Letter from Japan: Reflecting on Graduation

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Letter from Japan: Reflecting on Graduation

2016-03-14T12:45:19+00:00March 14, 2016|
Eve Corbett practices archery in Japan.

Lincoln Academy Junior is spending her junior year in Japan. Here she practices archery, one of the school clubs that continues to meet even during vacation.

by Eve Corbett

The end of the school year is always a bitter-sweet time. While both students and teachers are looking forward to the quickly approaching break, everyone must say farewell to those graduating. Moving on to this next chapter in one’s life can be both exciting and scary, but either way the memories from high school will not be forgotten. Graduation is indeed a difficult but exhilarating time for all….although I suppose everyone back in The United States is not thinking about the end of the school year just yet. You may be wondering why I am bringing it up now, when there are still at least three whole months of the school year left. Well that may be so in The United States, but it is not so here in Japan. In Japan, the school year ends with the winter and starts with the spring. There are many parts of the Japanese end of the school year that are similar to the American one, but not everything.

One all-too-familiar aspect of the end of the school year is exams. You can’t escape them, not even if you go to Japan. Like in the United States, students spend days just studying for the end of the year exams, working late into the night. When exam time finally comes, there is a series of half days just for testing. I found the test papers themselves rather hard to figure out. They didn’t seem to be in order and they weren’t stapled. But everyone else seemed to understand that part at least. For me a lot of the exams were in Japanese, so I didn’t understand much. However some teachers made a special test just for me in English, which I really appreciated.

Then, when exams are finally in the past, it is time for the graduation ceremony. The ceremony was quite different from the American one. There are no special hats or robes. Instead, the graduating students wore their regular school uniforms. But this ceremony was not as simple as it may at first sound. In fact there were practice days beforehand, just like back in The United States. The music clubs practiced on their instruments, the teachers their speeches, and the graduates their graduation song. The famous song for graduation day in Japan is in fact a familiar one, although it is not exactly like we know it. The song is Auld Lang Syne, a popular Christmas and New Year’s song back home. The English words to the song talk of old times and moving on to the new ones, but surprisingly the lyrics are rather different in the Japanese version. The title of the Japanese version is “Hotaru no Hikari” or “Glow of a Firefly” who’s lyrics also reflect the moving of time and saying goodbye to the old, but also talk about contributing to one’s country. Although the lyrics are different, the melody is the same as the original version. The song is also played at closing in stores and events in Japan. Many tears were shed while it was being sung at graduation ceremony.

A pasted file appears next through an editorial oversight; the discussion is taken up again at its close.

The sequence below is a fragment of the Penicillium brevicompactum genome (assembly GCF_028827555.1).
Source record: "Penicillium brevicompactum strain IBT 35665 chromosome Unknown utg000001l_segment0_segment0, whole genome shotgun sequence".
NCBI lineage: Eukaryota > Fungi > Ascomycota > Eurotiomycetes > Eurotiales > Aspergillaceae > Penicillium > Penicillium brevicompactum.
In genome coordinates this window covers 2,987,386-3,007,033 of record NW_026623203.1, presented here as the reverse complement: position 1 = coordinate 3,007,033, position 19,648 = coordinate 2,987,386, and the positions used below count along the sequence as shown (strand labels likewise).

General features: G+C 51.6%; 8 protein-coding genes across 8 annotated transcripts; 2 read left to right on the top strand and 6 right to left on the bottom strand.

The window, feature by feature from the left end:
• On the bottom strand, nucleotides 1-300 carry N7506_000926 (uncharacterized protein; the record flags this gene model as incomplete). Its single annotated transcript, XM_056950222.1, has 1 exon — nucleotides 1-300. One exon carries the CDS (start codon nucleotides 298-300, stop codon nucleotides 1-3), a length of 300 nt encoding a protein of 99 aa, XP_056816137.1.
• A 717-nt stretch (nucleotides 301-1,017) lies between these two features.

After graduation comes the end of the school year. Students go on break and there are no more classes…well, mostly. Students are extremely devoted to their high school life here in Japan. I have mentioned before that students who join clubs are often at school early in the mornings, late in the evenings, and all day on weekends. This is true for vacations as well. Sports clubs have meets almost every day of vacation. Many students also come to school for extra classes as well. There is no long and completely school free break this time. Because there are more days off during the school year, there are no uninterrupted breaks at the end of the school year. What break there is, it is broken up with random days of school.

My host sister and I have planned on going to Universals Japan over this break, which I am really looking forward too. Although it was very different from what I am used to, it was interesting to see how another country deals with such an important ceremony as high school graduation. It really got me thinking about my own graduation that will take place next year, and about how far I have come since my graduation from middle school. I am looking forward to see how far I can go.

Eve Corbett is a junior at Lincoln Academy, currently spending the school year in Okayama, Japan with Greenheart Travel. She is the daughter of Jody Corbett and Elizabeth Proffetty of Newcastle.

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